On 29 September 1943, the Paikins, a Jewish family, who lived in Copenhagen, learned of the Germans' plan to deport all the Jews leaving in Denmark. The head of the family, Abbe Isak Paikin, did not know what to do, so he phoned his non-Jewish friend Robert Petersen, who agreed to host him and his family, despite being aware that he could endanger his two children and his wife, Gertrud, who was pregnant with the third. In the two days that followed, Abbe Isak Paikin arrived at Robert's house with his wife, his son, his parents, his two unmarried sisters, his sister married to her husband and son, his wife's two brothers, of whom one was unmarried and the the other was married and had a daughter.
The Petersens' small house consisted of only three rooms, but despite this, no member of his family objected to hosting all those people, because they did not want them to be captured by the Germans. Robert who had no contact with the resistance, began to search for fishermen to transport the Paikin family to Sweden, and managed to find two in the town of Koege (south of Copenhagen), they did not have a boat, but they were ready to rent one for the trip. At that point it remained to find a place in Koege where the group of Jews could stay before they left.
Mr. Petersen thus made an agreement with the head waiter of the inn where he had entered. He would prepare a small separate room in the café, which would remain closed until the group of Jews left for Sweden. The next day the Paikin family went to Koege, where they hid in the café room while waiting for the fishermen to arrive. When they arrived, they explained to Mr. Petersen that the owner of the boat that they had agreed to rent, had changed his mind. Due to the situation, Robert gave the fishermen 500 crowns for each member of the Paikin family, and convinced them to go back to the owner of the boat, who was at his usual tavern at the time, to get him drunk and then "borrow" the boat keys. The goal was to meet at the end of the pier at 7:30 in the evening.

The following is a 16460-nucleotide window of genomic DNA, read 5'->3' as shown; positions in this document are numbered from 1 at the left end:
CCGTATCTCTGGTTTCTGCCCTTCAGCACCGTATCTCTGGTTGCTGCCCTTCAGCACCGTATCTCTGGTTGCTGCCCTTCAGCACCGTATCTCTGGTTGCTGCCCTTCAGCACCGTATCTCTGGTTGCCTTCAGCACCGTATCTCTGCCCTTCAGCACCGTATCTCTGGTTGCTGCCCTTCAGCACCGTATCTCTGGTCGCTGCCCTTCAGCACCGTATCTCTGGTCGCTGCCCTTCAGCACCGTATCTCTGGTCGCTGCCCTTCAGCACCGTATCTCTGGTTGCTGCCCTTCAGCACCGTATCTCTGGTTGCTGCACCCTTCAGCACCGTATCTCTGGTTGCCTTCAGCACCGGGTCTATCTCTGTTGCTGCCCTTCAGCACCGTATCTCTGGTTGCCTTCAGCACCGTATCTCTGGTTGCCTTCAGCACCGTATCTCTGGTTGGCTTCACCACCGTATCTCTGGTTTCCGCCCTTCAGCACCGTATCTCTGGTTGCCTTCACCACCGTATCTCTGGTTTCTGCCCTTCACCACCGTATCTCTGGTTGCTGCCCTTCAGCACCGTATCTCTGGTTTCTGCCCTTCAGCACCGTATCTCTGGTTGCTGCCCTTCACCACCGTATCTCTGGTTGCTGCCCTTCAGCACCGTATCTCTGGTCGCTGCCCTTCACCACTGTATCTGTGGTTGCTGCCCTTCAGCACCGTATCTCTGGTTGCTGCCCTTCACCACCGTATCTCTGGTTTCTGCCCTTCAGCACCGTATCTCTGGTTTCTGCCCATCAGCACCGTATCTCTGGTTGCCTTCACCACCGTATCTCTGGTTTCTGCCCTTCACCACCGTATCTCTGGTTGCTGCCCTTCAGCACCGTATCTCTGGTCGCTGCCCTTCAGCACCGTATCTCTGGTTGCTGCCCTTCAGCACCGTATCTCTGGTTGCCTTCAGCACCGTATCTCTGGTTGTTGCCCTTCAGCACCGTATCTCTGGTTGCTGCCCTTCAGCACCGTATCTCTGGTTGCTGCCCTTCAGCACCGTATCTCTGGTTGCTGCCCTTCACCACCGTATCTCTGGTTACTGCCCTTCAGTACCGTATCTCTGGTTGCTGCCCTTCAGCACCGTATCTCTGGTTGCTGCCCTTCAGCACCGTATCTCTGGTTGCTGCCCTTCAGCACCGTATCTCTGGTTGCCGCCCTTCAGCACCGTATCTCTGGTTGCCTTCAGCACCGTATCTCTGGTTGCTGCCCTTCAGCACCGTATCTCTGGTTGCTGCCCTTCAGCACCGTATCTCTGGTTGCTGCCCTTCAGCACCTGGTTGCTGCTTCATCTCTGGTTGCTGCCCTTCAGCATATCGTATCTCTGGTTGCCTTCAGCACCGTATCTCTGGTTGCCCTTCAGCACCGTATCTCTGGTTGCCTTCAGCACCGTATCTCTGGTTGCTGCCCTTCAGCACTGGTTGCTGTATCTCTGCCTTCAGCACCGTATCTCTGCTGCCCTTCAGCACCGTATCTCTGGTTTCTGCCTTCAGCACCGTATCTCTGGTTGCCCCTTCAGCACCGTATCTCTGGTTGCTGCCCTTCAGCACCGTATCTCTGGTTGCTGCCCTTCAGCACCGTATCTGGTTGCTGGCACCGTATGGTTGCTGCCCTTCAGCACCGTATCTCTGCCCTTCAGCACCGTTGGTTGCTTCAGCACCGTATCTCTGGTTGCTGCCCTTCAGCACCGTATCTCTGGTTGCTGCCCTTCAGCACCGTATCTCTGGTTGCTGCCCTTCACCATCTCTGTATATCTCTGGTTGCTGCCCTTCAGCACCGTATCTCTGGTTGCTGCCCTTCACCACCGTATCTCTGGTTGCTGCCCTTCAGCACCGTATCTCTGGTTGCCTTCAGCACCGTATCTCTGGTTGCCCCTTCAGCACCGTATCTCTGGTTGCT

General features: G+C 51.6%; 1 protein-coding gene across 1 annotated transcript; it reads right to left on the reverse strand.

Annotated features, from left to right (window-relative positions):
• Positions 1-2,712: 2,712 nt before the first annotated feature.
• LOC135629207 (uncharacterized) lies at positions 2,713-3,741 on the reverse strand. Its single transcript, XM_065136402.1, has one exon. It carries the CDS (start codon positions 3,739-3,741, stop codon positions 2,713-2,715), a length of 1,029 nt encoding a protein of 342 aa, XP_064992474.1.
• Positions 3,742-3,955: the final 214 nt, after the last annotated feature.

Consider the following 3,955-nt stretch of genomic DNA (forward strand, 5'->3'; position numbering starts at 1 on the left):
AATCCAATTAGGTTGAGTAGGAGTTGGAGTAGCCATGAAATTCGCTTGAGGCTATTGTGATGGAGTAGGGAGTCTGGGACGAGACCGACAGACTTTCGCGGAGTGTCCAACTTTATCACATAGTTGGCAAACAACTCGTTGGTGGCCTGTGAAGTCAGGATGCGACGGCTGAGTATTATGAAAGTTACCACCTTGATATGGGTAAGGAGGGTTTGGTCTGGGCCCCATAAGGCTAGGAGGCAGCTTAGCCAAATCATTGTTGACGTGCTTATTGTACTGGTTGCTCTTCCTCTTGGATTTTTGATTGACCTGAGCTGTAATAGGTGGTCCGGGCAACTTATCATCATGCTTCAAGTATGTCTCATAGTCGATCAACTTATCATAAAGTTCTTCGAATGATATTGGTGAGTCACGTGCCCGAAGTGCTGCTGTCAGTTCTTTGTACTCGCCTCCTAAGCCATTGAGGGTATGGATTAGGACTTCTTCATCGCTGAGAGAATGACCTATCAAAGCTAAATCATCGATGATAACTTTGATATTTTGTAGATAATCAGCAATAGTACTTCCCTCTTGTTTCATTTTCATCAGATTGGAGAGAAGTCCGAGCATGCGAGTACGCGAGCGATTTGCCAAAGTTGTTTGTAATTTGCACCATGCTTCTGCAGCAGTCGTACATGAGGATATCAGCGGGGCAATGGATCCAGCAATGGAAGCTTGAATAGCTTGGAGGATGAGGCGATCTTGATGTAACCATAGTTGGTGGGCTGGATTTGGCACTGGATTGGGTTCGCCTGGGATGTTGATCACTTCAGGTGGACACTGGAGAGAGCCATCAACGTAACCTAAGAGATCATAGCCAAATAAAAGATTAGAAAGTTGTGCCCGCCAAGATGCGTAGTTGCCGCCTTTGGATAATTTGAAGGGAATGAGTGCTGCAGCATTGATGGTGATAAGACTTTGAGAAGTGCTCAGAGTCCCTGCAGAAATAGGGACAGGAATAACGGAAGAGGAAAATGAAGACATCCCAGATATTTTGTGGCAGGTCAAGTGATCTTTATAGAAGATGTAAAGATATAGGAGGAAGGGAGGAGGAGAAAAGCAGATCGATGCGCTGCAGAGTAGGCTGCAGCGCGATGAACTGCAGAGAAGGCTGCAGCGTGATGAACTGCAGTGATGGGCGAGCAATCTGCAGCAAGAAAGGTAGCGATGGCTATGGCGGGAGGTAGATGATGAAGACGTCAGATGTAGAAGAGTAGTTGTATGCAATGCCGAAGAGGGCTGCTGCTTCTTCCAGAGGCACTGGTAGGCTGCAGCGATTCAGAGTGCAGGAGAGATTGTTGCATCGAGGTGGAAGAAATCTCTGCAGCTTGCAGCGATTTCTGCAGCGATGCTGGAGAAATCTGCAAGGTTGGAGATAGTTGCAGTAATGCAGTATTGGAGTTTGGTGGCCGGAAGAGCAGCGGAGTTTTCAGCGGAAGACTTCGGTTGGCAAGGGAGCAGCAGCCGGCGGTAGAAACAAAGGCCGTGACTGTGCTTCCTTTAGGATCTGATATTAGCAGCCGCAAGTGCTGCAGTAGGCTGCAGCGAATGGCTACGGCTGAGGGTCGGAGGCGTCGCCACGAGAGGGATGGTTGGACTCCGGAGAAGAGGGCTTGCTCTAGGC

Everything went well and the Paikin family were transported safely to Sweden. Robert spent the night in the café because it was now eight o'clock and curfew had started, leaving his wife, Gertrud worried because he hadn't been able to contact her. Before leaving for Sweden some members of the Paikin family gave Mr. Petersen some addresses of relatives and friends (around fifteen people), and asked him to look for them and make sure they were okay. Robert found them and organized the escape of those who had previously failed to escape. They in turn gave him other addresses and Robert helped them too. The Petersens never accepted money or any other form of compensation. In October 1993, the Paikin family invited the Petersen family to dine at the same café (which had become a restaurant) in Koege. That day the two families were able to hug again and relive those memories. On 1 May 2001, Yad Vashem bestowed the title of “Righteous Among the Nations" upon Robert Petersen and Gertrud Petersen.
The history of the rescue of the Danish Jews will be told in the book “Il nazista che salvò gli ebrei. La storia del salvataggio degli ebrei danesi” (Le lettere, Firenze, October 2021) by Andrea Vitello. The book will have a preface by Moni Ovadia and afterword by Gabriele Nissim.